Too early to question effectiveness of Dutch maternity care system
3 November 2010
With interest we read the study from Evers et al. on perinatal mortality and morbidity in the Utrecht region, one of the 12 provinces in the Netherlands. This is the first study ever to show a higher mortality rate among births that started in primary care compared with secondary care. We have concerns about the methods used.
First, although the title suggests that this is a prospective cohort study, the entire population at risk has been defined retrospectively and was based on postal codes of the catchment area of one university hospital. All intrapartum and neonatal deaths were included from hospitals and midwifery practices within this area, but potentially not all births. Midwives in practices at the periphery of the catchment area will also care for many women in neighbouring regions. These births have not been included in the study, unless the baby died. This will artificially inflate mortality rates in midwifery practices.
Second, the study was conducted in only one region in the Netherlands. The intrapartum and neonatal mortality rate was twice as high as in recent national studies among women in primary care at the onset of labour (1.39 versus 0.65 and 0.52 per 1000)1;2. Although classification bias and underreporting may have played a role in these retrospective studies, it is unlikely that half of all deaths would have been missed. In another prospective study of perinatal mortality cases only 3.5% additional cases were found as compared to national registration data 3.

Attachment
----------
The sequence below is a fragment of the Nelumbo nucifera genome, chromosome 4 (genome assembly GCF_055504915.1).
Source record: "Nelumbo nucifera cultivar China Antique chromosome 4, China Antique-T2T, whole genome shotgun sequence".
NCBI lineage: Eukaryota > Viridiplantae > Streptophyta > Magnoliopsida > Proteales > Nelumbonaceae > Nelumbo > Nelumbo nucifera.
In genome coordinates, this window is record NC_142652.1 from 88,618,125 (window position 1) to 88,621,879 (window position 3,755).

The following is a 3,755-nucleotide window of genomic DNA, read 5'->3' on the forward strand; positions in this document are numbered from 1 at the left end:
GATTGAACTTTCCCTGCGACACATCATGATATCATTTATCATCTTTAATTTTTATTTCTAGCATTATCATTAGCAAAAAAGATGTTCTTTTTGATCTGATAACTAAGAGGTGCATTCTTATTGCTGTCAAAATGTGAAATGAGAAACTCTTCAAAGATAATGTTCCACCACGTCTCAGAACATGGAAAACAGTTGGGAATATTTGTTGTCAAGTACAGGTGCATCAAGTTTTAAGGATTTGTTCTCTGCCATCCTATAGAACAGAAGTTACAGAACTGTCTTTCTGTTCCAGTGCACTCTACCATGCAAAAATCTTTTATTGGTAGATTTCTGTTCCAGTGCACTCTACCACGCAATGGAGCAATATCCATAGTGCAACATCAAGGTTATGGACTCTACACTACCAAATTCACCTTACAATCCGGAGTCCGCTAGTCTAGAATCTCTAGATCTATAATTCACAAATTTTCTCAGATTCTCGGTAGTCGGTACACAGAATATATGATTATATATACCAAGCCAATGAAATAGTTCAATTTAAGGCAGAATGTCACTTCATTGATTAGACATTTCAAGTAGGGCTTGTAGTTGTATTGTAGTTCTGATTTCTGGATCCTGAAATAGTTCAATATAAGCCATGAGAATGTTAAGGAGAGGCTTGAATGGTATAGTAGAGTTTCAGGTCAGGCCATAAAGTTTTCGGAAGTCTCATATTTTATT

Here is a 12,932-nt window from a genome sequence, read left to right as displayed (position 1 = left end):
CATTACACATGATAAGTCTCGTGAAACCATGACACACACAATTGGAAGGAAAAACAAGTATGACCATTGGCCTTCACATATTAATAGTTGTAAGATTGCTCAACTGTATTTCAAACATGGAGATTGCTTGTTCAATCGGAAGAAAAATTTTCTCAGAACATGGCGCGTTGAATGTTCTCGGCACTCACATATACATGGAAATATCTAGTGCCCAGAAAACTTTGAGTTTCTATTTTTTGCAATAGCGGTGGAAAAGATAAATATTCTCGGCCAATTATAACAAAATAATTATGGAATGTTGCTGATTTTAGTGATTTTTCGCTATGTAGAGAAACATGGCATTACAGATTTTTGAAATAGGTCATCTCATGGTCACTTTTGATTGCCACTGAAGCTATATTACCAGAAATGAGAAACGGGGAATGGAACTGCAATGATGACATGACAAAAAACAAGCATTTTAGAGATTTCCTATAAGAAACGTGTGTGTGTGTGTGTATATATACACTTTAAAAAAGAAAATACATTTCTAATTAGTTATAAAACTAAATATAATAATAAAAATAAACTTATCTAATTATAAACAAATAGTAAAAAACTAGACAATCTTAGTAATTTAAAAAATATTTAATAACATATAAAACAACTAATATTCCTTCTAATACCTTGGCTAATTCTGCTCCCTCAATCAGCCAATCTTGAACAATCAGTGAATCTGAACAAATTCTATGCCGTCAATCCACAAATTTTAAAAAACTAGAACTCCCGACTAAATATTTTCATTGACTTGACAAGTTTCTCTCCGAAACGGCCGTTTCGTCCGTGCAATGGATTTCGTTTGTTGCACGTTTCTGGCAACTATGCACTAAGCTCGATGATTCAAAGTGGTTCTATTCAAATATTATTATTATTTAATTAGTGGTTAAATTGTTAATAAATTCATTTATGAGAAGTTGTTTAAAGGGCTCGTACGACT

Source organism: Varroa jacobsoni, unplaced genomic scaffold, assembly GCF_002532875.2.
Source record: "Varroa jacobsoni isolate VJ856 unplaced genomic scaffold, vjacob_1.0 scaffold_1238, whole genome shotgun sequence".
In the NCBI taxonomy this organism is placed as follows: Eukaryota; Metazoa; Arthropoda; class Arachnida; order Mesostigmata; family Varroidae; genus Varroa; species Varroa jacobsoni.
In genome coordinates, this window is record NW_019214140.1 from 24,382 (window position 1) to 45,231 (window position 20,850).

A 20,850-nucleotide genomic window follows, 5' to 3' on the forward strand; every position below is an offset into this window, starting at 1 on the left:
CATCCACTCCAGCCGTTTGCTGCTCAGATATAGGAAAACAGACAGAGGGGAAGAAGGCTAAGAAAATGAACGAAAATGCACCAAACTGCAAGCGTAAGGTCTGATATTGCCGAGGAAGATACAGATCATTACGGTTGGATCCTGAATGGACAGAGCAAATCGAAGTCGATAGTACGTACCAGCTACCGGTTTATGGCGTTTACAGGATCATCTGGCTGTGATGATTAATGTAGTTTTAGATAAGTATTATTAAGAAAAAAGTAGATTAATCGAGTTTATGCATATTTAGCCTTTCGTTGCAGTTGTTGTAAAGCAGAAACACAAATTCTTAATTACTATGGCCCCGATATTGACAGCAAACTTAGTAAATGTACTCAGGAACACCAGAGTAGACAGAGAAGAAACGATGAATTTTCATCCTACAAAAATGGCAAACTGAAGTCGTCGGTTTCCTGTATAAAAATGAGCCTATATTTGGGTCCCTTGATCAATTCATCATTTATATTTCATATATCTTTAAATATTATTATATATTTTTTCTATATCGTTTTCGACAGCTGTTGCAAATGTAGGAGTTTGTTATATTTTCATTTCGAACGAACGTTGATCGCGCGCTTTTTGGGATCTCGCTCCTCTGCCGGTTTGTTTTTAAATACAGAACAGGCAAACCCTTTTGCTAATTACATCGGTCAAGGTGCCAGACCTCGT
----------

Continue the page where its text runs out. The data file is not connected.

Strikingly, in Evers' study 67% of all babies that died during labour were born in primary care. This means that either the midwife noticed fetal distress too late to refer a woman because the birth was imminent or a deceased baby was born so fast that the midwife arrived too late to a woman's home. It is very surprising that these situations were much more common than referral before birth. In Amelink's national study, only 5% of intrapartum deaths were among births that took place in primary care 1. This discrepancy suggests that the study sample may be rather different from the national population.
Given the limitations of the study, the conclusion that labour starting in primary care carries a higher risk of delivery related perinatal death compared to labour starting in secondary care is premature from a scientific point of view. The authors correctly state that "their findings are unexpected and deserve further evaluation". Previous audit studies did not find that features of the Dutch maternity care system were related to preventable perinatal deaths 3;4. The results of Evers' study call for an urgent review of all mortality cases in the audit study announced by the authors. In addition, perinatal outcomes in other regions need to be examined. Ideally, a large national prospective cohort study should be conducted. The suggestion that "the obstetric care system in the Netherlands possibly contributes to the high perinatal mortality rate" can not be made based on these data alone.
(1) Amelink-Verburg MP, Verloove-Vanhorick SP, Hakkenberg RM, Veldhuijzen IM, Bennebroek GJ, Buitendijk SE. Evaluation of 280,000 cases in Dutch midwifery practices: a descriptive study. BJOG 2008; 115(5):570- 578.
(2) De Jonge A, Van der Goes BY, Ravelli AC, Amelink-Verburg MP, Mol BW, Nijhuis JG et al. Perinatal mortality and morbidity in a nationwide cohort of 529,688 low-risk planned home and hospital births. BJOG 2009; 116(9):1177-1184.
(3) Wolleswinkel-van den Bosch JH, Vredevoogd CB, Borkent-Polet M, van EJ, Fetter WP, Lagro-Janssen TL et al. Substandard factors in perinatal care in The Netherlands: a regional audit of perinatal deaths. Acta Obstet Gynecol Scand 2002; 81(1):17-24.
(4) Bais JM, Eskes M, Bonsel GJ. [The determinants of the high Dutch perinatal mortality in a complete regional cohort, 1990-1994]. Ned Tijdschr Geneeskd 2004; 148(38):1873-1878.
Competing interests: None declared
Midwifery Science, AVAG and the EMGO Institute for Health and Care Research, VU University Medical C
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